Brian Sanders has always found beauty in abandoned objects.
For years, he’s reimagined neglected clutter and spaces into full-fledged theatrical spectacles.
In the Philadelphia luminary’s latest opus, Sanders has casted a haunting dreamscape from his mind throughout an abandoned 19th-century Victorian church secluded at 2040 Christian St.
Evoking a “multi-experience Halloween attraction,” “2nd Sanctuary,” the brainchild of Brian Sanders’ JUNK, a local troupe blending dance with physical theater, opened its doors to the public last week after nearly three years of preparation.
From aerial acrobatics to virtual reality, the paranormal extravaganza, which runs through Nov. 3, takes audiences on a stimulating escapade spanning rooms, artistic mediums and spiritual worlds as Sanders attempts to illustrate the allure of death.
“I wanted to broaden it to the idea of beautiful decay,” Sanders said. “So, while it is about death, it’s about – sometimes, in this twisted way, the beautiful pain of death when we experience loss and how that can be beautiful, because we know the reason we’re feeling so much loss is because of how much love we lose.”
In Sanders’ eyes, conveying this particular concept could not merely be executed through conventional theater on a proscenium stage.
This vision demanded Sanders to artistically explore new territory, breaking away from his conventional choreography and into the world of digitally simulated experiences.
The transition, Sanders says, was more challenging than he anticipated.
“It’s just completely contrapuntal to everything I knew as a creative director, and so I had to relearn so much inside of this new venue,” he said. “It turns out that transposing my work in that way – just moving it over into virtual reality – was really dull for me, and I didn’t end up doing that at all…I created new material that I thought resonated more and just had its own world inside of virtual reality.”
Collaborating with Drexel University, Sanders and his creative team crafted a 45-minute virtual reality experience – one of the several attractions comprising “2nd Sanctuary.”
As participants dress in hazardous suits, they immerse in the Phantom Portal Virtual Reality, passing through a few locations throughout the church, including fictional phone booths and spas.
Whether transporting audiences to familiar Philadelphia sites or taking them up-close-and-personal to dancers, Sanders and his team shot various footage for the virtual reality portion for almost two months. The objective, he says, was focusing people in a singular direction within a 360 degree-perspective.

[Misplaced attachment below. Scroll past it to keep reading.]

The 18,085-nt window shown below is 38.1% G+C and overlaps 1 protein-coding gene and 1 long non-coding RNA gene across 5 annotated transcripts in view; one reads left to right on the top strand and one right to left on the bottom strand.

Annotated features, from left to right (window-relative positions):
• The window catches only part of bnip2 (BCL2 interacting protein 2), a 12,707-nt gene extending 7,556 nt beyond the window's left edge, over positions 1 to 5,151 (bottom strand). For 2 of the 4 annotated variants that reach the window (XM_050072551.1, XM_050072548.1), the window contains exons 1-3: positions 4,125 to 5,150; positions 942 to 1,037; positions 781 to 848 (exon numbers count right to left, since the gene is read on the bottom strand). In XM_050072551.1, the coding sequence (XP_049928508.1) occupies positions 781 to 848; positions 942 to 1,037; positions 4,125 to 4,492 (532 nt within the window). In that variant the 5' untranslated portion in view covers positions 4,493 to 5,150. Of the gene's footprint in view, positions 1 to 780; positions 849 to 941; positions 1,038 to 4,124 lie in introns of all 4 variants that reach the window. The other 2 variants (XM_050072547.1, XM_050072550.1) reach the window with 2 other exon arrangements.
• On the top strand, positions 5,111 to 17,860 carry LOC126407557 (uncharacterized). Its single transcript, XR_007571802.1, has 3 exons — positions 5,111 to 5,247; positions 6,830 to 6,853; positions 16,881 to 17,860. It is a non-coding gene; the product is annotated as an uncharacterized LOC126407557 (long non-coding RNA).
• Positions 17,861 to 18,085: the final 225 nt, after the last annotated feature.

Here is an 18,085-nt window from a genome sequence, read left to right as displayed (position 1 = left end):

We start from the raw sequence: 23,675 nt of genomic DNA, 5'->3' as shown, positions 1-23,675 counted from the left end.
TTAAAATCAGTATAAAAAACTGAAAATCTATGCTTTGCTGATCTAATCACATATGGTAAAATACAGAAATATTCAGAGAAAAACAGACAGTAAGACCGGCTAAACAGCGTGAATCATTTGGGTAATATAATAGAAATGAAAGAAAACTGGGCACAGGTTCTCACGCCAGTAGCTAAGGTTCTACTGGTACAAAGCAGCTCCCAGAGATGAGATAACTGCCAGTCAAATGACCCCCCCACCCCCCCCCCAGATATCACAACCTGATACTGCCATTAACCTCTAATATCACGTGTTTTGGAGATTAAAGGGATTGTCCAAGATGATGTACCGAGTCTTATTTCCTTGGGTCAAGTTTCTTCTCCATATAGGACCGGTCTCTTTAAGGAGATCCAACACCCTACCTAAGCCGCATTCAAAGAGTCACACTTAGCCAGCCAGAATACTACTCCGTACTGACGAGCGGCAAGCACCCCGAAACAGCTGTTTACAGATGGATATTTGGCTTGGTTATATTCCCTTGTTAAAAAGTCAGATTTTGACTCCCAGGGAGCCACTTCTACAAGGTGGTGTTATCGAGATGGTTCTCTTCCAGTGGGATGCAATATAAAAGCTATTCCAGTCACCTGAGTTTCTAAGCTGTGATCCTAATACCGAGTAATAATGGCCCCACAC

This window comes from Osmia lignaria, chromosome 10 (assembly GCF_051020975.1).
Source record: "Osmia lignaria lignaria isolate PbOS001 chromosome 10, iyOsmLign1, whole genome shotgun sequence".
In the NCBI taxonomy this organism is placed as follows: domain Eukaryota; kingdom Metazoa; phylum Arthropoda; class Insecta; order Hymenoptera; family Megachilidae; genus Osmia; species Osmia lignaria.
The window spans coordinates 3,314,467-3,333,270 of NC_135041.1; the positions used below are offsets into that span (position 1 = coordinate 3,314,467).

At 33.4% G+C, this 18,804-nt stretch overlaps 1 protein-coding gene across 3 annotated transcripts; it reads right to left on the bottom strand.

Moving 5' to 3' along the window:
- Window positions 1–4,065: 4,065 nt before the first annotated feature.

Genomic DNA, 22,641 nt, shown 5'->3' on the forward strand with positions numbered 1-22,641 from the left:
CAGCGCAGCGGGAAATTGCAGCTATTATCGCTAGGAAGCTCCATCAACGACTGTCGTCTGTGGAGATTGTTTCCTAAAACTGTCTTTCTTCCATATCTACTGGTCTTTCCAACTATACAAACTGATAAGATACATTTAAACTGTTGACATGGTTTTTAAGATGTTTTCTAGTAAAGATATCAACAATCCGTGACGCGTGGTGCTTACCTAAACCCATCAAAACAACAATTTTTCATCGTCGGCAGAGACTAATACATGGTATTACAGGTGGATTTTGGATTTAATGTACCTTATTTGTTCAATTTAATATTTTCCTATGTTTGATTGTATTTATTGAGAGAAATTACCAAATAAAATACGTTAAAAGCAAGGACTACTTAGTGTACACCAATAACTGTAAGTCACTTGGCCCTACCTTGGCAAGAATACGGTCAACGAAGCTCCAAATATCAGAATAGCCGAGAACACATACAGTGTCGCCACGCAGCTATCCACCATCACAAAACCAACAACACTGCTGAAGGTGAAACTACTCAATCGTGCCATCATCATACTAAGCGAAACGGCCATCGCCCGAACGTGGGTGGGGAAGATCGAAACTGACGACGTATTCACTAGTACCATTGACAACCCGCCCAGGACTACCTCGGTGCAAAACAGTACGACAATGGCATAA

“The whole thing has been quite an adventure for me, because VR seems like it’s a no-brainer fit with what it is that I do,” Sanders said. “But, once I started getting into it, it was really challenging for me to find my theater voice inside of a virtual reality. I think I succeeded a little bit with giving people the same adventure and feeling of being inside a universe that’s a little bit of a beautiful but twisted place. And, that’s really part of what it is that I do. I give people a little bit of a different angle on reality.”
Though Sanders entered unchartered waters surrounding virtual reality, other elements of “2nd Sanctuary” felt incredibly familiar.
As a child growing up in the 1970s, Sanders fell in love with every music genre the decade had to offer, including punk, funk, disco and rock.
Fusing yet another layer into the experience, each of the various attractions, which encompass the Dancing Dead live performance, the Zoltan’s Zarkade Escape Room and the Labyrinth of the Stone Cold Heart, are set to the soundtracks of classic 1970s sounds.
“When you’re 10 years old, music is a new-found love,” Sanders said. “It was all so wonderful and magical for me, and so I’ve been going back and culling through all of some of the really fantastic music and genres of that time.”
Along with the music, “2nd Sanctuary” also felt familiar for Sanders because much of the project involved returning to his artist roots, specifically his realm of repurposing junk.
In this case, the revisioning involved transforming an idle and inactive religious space, including filling the crumbling church gymnasium with abandoned scaffolding.
The scaffolding concoction eventually turned into a multi-sensory maze.
“Finding something that was thought of as old, used up, unwanted, discarded and giving it a little bit of creativity and a new perspective and finding something beautiful inside of it and finding a new story inside of it,” Sanders said. “That’s kind of become my adventure as an artist…This gymnasium – and how can I look at this from a new angle and breathe new life into it and find a new story inside of it?”
Finding that new story involves facing the inevitability of death.
For Sanders, who’s wonderstruck by the Day of the Dead, this fate feels especially prevalent every October, as he strives to see the “beautiful vernal” decay. In bringing “2nd Sanctuary” to life, he wanted audiences to naturally unearth an analogy with their own lives and their our own death.
Generating a medley of mediums, he hopes, will entice a range of participants as they ponder their own mortality.
“All of 2nd Sanctuary is really about the rite of fall and exercising our monsters within…Each of the stories are really connected through that idea of both the music and the history of what brought this all about,” Sanders said. “But, I wanted it to be accessible from many different points.”
For more information, visit: www.briansandersjunk.com/.